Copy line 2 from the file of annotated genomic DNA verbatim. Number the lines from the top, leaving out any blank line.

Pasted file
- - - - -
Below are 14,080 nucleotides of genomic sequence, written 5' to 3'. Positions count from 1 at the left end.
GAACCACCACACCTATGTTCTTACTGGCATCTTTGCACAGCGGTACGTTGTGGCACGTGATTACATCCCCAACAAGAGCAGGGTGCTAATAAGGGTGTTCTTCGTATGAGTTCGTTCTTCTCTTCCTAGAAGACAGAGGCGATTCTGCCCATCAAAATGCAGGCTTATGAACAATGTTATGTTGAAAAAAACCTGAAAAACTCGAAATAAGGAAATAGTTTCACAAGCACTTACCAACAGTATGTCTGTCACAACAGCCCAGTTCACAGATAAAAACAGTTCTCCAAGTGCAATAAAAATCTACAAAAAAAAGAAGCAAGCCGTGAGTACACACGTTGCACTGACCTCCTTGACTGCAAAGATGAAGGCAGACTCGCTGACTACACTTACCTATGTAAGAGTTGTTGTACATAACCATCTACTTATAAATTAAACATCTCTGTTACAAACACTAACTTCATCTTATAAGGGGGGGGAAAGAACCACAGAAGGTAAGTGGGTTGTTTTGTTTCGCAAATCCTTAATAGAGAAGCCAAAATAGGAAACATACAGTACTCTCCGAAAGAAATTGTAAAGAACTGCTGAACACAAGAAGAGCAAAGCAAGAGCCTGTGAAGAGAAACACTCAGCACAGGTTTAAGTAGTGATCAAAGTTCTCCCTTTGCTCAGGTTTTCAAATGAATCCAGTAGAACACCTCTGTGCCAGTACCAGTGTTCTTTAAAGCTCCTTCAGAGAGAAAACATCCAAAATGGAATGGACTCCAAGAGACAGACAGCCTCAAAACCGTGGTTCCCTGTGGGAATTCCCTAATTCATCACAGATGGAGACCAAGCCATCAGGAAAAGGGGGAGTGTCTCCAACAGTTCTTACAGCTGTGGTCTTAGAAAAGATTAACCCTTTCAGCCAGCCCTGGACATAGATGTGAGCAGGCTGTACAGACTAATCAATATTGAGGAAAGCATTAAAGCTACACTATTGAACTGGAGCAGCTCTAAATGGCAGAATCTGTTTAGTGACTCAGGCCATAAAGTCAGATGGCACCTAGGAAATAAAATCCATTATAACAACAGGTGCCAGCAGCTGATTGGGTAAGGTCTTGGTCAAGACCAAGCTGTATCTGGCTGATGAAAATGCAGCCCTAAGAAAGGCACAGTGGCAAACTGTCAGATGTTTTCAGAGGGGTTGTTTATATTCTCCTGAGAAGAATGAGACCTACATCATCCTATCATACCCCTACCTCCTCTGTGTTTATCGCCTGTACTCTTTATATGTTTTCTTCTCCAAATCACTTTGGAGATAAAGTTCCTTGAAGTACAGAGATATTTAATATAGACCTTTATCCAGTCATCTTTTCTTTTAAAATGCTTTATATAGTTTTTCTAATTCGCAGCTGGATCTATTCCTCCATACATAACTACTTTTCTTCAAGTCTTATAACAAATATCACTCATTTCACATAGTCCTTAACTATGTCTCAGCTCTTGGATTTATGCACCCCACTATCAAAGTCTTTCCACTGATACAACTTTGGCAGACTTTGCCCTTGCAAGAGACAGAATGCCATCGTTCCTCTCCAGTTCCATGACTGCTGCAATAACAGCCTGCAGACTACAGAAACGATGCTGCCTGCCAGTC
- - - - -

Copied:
GAACCACCACACCTATGTTCTTACTGGCATCTTTGCACAGCGGTACGTTGTGGCACGTGATTACATCCCCAACAAGAGCAGGGTGCTAATAAGGGTGTTCTTCGTATGAGTTCGTTCTTCTCTTCCTAGAAGACAGAGGCGATTCTGCCCATCAAAATGCAGGCTTATGAACAATGTTATGTTGAAAAAAACCTGAAAAACTCGAAATAAGGAAATAGTTTCACAAGCACTTACCAACAGTATGTCTGTCACAACAGCCCAGTTCACAGATAAAAACAGTTCTCCAAGTGCAATAAAAATCTACAAAAAAAAGAAGCAAGCCGTGAGTACACACGTTGCACTGACCTCCTTGACTGCAAAGATGAAGGCAGACTCGCTGACTACACTTACCTATGTAAGAGTTGTTGTACATAACCATCTACTTATAAATTAAACATCTCTGTTACAAACACTAACTTCATCTTATAAGGGGGGGGAAAGAACCACAGAAGGTAAGTGGGTTGTTTTGTTTCGCAAATCCTTAATAGAGAAGCCAAAATAGGAAACATACAGTACTCTCCGAAAGAAATTGTAAAGAACTGCTGAACACAAGAAGAGCAAAGCAAGAGCCTGTGAAGAGAAACACTCAGCACAGGTTTAAGTAGTGATCAAAGTTCTCCCTTTGCTCAGGTTTTCAAATGAATCCAGTAGAACACCTCTGTGCCAGTACCAGTGTTCTTTAAAGCTCCTTCAGAGAGAAAACATCCAAAATGGAATGGACTCCAAGAGACAGACAGCCTCAAAACCGTGGTTCCCTGTGGGAATTCCCTAATTCATCACAGATGGAGACCAAGCCATCAGGAAAAGGGGGAGTGTCTCCAACAGTTCTTACAGCTGTGGTCTTAGAAAAGATTAACCCTTTCAGCCAGCCCTGGACATAGATGTGAGCAGGCTGTACAGACTAATCAATATTGAGGAAAGCATTAAAGCTACACTATTGAACTGGAGCAGCTCTAAATGGCAGAATCTGTTTAGTGACTCAGGCCATAAAGTCAGATGGCACCTAGGAAATAAAATCCATTATAACAACAGGTGCCAGCAGCTGATTGGGTAAGGTCTTGGTCAAGACCAAGCTGTATCTGGCTGATGAAAATGCAGCCCTAAGAAAGGCACAGTGGCAAACTGTCAGATGTTTTCAGAGGGGTTGTTTATATTCTCCTGAGAAGAATGAGACCTACATCATCCTATCATACCCCTACCTCCTCTGTGTTTATCGCCTGTACTCTTTATATGTTTTCTTCTCCAAATCACTTTGGAGATAAAGTTCCTTGAAGTACAGAGATATTTAATATAGACCTTTATCCAGTCATCTTTTCTTTTAAAATGCTTTATATAGTTTTTCTAATTCGCAGCTGGATCTATTCCTCCATACATAACTACTTTTCTTCAAGTCTTATAACAAATATCACTCATTTCACATAGTCCTTAACTATGTCTCAGCTCTTGGATTTATGCACCCCACTATCAAAGTCTTTCCACTGATACAACTTTGGCAGACTTTGCCCTTGCAAGAGACAGAATGCCATCGTTCCTCTCCAGTTCCATGACTGCTGCAATAACAGCCTGCAGACTACAGAAACGATGCTGCCTGCCAGTC